"NBC Nightly News," NBC-TV Network

Story Transcript
Aired: March 1
Audience: 11 million viewers worldwide
Reporter: Kevin Tibbles

Title: Crossing the border for medication

U.S. consumers look north and south for lower prices

Introduction: Many Americans are buying their prescription drugs in Canada or Mexico, or over the Internet. As NBC's Kevin Tibbles reports, they often pay 50% less than they would in the U.S.

In Southern California many Americans get their prescriptions filled in Mexico because many drugs are cheaper there. Now the Internet is helping other Americans do the same thing in Canada. But are there risks?

IT'S NOT YOUR typical bus trip for a group of retirees from Tucson, Ariz. They are crossing the border to Nogales, Mexico, on what they jokingly call a "drug run," to a pharmacy, buying prescription drugs at a fraction of the price back in the United States.

But now there is another route to cheap meds: online. In Minneapolis, Steve Arundel doesn't leave his living room, buying over the Internet from Canada medication he used to pay $350 for every month. At Canadameds.com, that price is slashed in half.

"The savings for one year is probably in excess of $2,000," says Arundel.

Why is medication so much cheaper in Canada? It's because the government there limits what drug companies can charge. In the U.S. they charge what the market will bear.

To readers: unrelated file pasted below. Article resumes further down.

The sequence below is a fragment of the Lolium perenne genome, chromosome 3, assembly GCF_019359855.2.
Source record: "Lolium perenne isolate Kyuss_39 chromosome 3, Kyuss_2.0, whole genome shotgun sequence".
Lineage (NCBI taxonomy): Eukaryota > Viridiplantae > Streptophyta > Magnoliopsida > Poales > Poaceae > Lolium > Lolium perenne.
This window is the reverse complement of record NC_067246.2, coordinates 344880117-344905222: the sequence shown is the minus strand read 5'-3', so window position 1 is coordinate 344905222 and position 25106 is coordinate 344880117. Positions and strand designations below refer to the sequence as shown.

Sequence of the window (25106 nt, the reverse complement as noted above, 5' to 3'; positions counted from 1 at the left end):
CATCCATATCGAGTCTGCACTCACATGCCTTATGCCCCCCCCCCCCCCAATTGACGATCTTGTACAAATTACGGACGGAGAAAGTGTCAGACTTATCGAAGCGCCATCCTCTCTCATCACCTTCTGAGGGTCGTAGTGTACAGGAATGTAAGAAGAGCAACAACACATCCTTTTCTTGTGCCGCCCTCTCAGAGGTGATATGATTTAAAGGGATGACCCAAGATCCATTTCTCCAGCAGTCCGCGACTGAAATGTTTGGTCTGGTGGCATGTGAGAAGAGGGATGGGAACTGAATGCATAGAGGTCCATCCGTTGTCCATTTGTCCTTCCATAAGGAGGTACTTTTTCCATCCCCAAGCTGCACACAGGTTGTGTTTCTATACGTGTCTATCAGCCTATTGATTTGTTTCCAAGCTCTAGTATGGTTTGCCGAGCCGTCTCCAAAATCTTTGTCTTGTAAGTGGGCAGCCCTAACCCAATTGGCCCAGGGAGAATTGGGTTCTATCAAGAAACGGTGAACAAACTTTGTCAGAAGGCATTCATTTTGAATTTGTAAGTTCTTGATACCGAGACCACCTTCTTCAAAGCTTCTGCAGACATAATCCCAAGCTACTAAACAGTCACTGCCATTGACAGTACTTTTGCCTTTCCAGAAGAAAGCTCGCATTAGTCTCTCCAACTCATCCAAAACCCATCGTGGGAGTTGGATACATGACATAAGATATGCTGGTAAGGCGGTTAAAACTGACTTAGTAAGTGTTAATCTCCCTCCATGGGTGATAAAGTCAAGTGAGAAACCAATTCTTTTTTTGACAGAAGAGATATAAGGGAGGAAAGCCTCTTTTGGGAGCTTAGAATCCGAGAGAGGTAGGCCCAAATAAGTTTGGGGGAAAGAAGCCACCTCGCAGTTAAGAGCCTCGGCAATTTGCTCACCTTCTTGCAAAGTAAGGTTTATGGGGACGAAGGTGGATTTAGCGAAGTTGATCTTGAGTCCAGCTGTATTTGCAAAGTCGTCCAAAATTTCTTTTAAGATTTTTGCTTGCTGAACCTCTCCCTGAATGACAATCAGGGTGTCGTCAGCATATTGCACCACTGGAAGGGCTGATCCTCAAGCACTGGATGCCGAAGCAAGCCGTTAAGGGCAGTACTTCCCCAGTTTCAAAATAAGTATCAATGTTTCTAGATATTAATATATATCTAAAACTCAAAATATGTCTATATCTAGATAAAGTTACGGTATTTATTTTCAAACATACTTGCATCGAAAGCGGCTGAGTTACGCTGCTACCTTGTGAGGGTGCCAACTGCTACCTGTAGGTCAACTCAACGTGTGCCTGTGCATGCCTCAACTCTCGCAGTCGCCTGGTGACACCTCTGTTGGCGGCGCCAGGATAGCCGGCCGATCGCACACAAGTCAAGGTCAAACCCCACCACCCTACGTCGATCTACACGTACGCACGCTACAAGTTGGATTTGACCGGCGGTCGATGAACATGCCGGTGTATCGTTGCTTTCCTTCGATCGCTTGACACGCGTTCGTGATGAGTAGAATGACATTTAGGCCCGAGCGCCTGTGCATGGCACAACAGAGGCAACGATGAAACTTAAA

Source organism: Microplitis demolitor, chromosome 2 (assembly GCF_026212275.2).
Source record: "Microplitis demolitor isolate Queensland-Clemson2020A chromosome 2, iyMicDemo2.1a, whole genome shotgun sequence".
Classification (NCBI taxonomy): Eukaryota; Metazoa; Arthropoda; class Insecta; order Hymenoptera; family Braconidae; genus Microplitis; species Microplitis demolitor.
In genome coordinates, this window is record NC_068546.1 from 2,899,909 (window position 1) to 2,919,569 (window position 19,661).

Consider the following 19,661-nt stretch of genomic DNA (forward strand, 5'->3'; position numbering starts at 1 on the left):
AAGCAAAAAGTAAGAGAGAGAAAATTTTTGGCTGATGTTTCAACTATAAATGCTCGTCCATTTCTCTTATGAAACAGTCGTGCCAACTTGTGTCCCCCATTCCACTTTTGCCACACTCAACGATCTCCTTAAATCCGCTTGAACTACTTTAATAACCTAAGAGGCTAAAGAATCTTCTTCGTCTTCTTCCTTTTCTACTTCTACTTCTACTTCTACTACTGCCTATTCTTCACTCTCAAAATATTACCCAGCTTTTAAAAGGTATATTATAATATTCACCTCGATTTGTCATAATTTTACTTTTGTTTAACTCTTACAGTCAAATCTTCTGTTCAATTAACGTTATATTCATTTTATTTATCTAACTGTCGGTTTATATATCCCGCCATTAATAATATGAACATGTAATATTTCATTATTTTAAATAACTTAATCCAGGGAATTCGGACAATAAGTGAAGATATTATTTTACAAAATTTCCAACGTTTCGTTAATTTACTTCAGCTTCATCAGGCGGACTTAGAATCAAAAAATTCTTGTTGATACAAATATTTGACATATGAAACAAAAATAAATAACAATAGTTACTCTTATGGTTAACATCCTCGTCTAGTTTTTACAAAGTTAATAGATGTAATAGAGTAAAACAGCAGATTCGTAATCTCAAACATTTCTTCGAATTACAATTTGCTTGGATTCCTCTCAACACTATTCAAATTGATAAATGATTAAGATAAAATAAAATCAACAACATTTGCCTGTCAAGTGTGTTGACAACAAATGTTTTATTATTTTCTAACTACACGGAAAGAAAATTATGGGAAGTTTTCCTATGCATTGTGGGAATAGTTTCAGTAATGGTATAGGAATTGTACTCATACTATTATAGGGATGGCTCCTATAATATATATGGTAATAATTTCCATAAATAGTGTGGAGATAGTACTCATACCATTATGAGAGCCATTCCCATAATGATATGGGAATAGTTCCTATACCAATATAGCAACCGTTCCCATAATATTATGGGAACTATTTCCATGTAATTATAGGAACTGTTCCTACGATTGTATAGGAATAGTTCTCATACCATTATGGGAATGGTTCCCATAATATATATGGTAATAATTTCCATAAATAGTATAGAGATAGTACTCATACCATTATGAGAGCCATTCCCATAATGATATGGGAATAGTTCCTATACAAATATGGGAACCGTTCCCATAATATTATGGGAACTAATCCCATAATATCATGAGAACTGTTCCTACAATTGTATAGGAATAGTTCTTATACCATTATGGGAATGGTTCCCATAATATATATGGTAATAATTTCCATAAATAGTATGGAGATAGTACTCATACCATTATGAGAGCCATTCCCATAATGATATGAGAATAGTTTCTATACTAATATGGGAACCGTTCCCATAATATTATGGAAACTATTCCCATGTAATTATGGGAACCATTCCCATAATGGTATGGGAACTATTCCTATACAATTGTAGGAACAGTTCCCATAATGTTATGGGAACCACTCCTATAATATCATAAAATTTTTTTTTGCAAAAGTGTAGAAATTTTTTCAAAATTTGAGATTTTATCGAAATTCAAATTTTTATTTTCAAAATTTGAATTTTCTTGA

Canadian pharmacies with Web sites can sell the same pills to Americans at up to 90 percent less.

"We've seen our business grow from where we were doing a half a million a year to doing over $4 million a month," says Daren Jorgenson of Canadameds.com.

Just how much can you save? Stateside, a 90-day supply of the arthritis drug Celebrex sells for $197. In Canada, the same drug is $90. Lipitor, for high cholesterol is $241 in the U.S., $132 in Canada, and Tamoxifen, a breast cancer treatment is $287 in the U.S., only $28 in Canada

Some doctors are even helping seniors get cheap meds, faxing prescriptions to Canada. Vermont's United Health Alliance even supplies the order forms. It's a grassroots effort, with some doctors ignoring U.S. law, unwilling to make their patients wait for lower drug costs.

"They can't wait, they can't wait," says Dr. Elizabeth Wenner, of the United Health Alliance. "They can die though. And I'm not gonna sit around and think that I waited or watched. I will do something to make a difference."

It's against the law to import drugs of any kind into this country. But in this case, the FDA is not prosecuting. Instead it is simply warning buyers to beware.

"You don't know whether the country from which the drug is coming from has controls in place to ensure the product is safe," says Peggy Dotzel of the FDA.

But consumers like Steve Arundel say that until prices come down, he'll buy Canadian. And he has this prescription for U.S. drug makers:

"Quit digging your hand so deep in the cookie jar," says Arundel.


Jan. 22, 2006
51 million readers, appears in 600 newspapers nationwide

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